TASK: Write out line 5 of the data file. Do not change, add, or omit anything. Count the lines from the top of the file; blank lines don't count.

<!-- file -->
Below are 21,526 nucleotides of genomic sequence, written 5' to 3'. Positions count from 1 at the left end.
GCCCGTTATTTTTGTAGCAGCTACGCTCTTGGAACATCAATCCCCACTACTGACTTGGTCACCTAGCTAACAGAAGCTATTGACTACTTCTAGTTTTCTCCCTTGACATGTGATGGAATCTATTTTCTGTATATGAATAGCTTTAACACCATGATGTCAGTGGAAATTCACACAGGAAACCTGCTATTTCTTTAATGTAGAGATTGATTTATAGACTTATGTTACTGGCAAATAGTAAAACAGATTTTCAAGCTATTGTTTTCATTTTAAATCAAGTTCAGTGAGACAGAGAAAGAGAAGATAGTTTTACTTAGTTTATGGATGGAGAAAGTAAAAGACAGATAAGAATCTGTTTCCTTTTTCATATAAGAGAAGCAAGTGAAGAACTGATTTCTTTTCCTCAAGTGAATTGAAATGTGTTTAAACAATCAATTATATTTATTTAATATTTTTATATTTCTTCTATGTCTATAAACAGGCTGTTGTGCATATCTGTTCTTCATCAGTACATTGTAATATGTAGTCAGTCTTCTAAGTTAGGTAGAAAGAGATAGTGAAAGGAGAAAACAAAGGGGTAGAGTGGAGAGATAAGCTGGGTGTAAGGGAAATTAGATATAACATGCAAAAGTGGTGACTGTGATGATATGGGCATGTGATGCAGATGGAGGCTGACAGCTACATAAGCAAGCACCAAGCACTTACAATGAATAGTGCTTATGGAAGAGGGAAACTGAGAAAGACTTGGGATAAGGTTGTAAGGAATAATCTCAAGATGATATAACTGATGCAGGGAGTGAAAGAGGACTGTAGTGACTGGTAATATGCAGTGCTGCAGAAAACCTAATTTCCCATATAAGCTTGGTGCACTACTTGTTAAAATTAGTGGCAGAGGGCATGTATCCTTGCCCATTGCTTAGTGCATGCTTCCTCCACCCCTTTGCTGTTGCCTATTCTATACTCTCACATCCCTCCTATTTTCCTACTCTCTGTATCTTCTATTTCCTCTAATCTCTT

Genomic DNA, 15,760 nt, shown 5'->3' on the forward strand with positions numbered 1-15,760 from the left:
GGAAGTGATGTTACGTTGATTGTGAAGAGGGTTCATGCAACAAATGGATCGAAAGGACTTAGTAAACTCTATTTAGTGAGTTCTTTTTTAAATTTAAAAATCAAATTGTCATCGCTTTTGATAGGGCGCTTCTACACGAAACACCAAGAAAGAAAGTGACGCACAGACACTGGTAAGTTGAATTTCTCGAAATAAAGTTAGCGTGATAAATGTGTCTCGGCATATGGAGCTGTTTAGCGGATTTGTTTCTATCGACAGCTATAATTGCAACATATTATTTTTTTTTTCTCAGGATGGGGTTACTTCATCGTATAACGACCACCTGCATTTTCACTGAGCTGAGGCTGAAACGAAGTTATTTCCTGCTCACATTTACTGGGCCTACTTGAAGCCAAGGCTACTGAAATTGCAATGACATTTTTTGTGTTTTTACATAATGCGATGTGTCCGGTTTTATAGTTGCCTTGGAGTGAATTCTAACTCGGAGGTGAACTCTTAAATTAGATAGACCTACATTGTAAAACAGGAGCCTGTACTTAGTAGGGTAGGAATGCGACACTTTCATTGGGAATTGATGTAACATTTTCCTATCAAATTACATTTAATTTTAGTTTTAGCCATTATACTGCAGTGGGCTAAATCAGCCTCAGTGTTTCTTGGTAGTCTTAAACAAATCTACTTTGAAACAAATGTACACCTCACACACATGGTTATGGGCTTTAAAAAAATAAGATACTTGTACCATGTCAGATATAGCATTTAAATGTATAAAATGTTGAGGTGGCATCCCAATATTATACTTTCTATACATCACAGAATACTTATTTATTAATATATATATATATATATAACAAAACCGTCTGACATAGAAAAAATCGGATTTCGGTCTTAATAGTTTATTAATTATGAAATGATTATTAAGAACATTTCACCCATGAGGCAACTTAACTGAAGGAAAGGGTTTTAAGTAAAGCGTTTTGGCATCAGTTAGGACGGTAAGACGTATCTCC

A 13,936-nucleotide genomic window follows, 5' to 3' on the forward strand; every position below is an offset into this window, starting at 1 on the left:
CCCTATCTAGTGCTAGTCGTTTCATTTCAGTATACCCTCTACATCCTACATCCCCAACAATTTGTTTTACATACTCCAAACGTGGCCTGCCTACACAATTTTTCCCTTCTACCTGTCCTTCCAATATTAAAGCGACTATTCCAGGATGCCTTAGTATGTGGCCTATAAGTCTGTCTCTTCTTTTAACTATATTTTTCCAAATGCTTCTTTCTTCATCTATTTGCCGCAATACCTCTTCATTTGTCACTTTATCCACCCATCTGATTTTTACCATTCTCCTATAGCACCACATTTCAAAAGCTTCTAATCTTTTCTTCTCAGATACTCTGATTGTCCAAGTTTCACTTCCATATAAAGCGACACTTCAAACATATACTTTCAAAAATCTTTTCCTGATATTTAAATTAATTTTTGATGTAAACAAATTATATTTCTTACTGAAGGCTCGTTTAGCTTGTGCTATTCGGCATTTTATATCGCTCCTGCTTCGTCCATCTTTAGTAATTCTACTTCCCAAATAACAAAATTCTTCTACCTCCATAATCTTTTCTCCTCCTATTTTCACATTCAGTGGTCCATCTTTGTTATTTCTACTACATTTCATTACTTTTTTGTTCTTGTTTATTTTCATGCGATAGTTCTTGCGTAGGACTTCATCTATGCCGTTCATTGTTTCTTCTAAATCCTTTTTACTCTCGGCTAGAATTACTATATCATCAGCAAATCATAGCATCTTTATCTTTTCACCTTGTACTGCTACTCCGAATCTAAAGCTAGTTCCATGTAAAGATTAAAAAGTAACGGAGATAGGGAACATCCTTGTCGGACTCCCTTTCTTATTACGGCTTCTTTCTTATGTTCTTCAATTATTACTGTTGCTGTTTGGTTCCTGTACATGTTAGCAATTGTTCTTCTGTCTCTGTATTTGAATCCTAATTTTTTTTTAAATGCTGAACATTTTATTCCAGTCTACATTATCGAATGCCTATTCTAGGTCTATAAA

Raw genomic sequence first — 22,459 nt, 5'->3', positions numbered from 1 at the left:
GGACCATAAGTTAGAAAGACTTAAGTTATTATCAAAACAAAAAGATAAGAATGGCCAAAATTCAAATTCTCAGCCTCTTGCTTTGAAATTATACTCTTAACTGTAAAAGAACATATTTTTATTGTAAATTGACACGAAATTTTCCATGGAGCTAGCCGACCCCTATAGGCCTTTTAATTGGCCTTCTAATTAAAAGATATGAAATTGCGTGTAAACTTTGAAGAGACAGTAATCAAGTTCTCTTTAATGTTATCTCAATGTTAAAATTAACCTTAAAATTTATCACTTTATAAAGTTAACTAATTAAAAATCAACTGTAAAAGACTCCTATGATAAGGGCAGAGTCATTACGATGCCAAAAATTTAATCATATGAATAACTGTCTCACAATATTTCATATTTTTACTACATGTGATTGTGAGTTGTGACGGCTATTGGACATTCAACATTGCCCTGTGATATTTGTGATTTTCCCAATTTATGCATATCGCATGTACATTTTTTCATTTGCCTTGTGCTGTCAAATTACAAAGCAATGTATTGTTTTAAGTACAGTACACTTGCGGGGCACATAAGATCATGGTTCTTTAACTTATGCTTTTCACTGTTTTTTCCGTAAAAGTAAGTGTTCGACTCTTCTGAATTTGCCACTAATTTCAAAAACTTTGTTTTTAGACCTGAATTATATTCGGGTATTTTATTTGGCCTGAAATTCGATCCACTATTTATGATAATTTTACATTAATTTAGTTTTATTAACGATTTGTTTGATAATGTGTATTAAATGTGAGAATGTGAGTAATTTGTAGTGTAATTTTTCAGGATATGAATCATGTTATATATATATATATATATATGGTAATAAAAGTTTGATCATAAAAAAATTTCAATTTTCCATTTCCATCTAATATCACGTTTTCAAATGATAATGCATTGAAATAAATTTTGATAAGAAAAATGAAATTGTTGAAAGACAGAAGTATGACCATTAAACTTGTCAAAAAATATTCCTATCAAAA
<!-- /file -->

A 13,936-nucleotide genomic window follows, 5' to 3' on the forward strand; every position below is an offset into this window, starting at 1 on the left: